Shot in a rougher, grayer style than Almodovar’s crystal clear, romantic, and colorful norm, What Have I Done to Deserve This?! works on the viewer’s anxiety on an aesthetic level as well. By keeping audiences trapped inside the crowded, dim spaces with Gloria, the protagonist, Almodovar inspires empathy with the delinquent.
What Have I Done to Deserve This?! was a box office hit, both domestically and internationally, and shot Almodovar to A-list status.
4. Overdose (1983)
In Overdose (El Pico in Spanish), set in Bilbao, where the rain never seems to give way, a sort of star-crossed friendship grows between two boys, Paco and Urko, one whose father is the chief of police and the other a communist politician. The bond that glues them together? Heroin. Yet as the boys fall deeper in the ever-deepening hole that is addiction, they turn to a life of crime together.
Full of twists, turns, and false endings de la Iglesia makes an interesting metaphor by comparing the addict’s cycles of abuse to the uncertainty Spain faced as a nation in the twilight of the transition. Ten years after the initial fall of the Francoist regime, the conflict between fascist politicians and communist radicals had yet to stabilize, leaving many in a state of uncertainty and a desire to escape the pain. As demonstrated with the juxtaposition between Paco and his mother, who is terminally ill throughout the film and uses similar drugs as her son to subdue her pain, De la Iglesia depicts the many colors of escapism during the Transition. “It brings me peace,” both mother and son say.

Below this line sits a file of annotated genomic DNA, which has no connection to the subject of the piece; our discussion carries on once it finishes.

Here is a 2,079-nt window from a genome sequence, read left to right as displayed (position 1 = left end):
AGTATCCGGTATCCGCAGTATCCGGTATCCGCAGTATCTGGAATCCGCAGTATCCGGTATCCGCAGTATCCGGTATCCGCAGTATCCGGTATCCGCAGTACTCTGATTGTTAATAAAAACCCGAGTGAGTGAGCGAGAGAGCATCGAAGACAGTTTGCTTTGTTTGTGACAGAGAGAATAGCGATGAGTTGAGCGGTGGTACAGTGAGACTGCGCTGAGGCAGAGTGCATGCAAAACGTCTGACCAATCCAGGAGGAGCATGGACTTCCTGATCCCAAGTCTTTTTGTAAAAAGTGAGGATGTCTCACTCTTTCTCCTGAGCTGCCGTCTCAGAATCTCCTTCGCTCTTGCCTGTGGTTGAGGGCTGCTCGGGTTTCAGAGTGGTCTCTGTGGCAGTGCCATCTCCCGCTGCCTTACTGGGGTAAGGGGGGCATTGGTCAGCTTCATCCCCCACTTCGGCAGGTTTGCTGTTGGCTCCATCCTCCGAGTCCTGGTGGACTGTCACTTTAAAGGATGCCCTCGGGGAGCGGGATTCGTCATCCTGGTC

With his motifs of water, Overdose expresses not only the desperate search for instability in a flood of vastness, but also the release of repressed emotions buried during Franco’s regime. From vast, ocean backdrops to cathartic walks alone in the rain, De la Iglesia throws even his most staunch characters, police men and strict fathers alike, into profound introspection and re-evaluation.
5. Hurry, Hurry (1981)
Before anything else, Hurry, Hurry (Deprisa, Deprisa in Spanish) has an amazing soundtrack. Composed of various Flamenco groups, like Los Chunguitos and Loli y Manuel, director Carlos Saura uses the raw emotions of Flamenco to pull at his viewers’ heartstrings, but also develop the characters through music at key points of the film, like when Angela and Pablo fall in love at first sight or when the gang of kids peel out in their getaway car.
Empathetic towards his characters, where the general public saw them as delinquents, Saura shows the gang in arcades, in restaurants drinking milk, peppering various oral fixations to suggest that despite their criminal activities, Saura suggests that the kids are just that— kids. However, the police are not as sympathetic to a stunted generation that never had the privileges to simply be children, and when the gang flies too close to the sun in their most ambitious and deadly heist, they perish, preferring death over prison.
Hurry, Hurry made big waves not just in Spain, but in all of Western Europe, winning the Golden Bear in Berlin in 1981.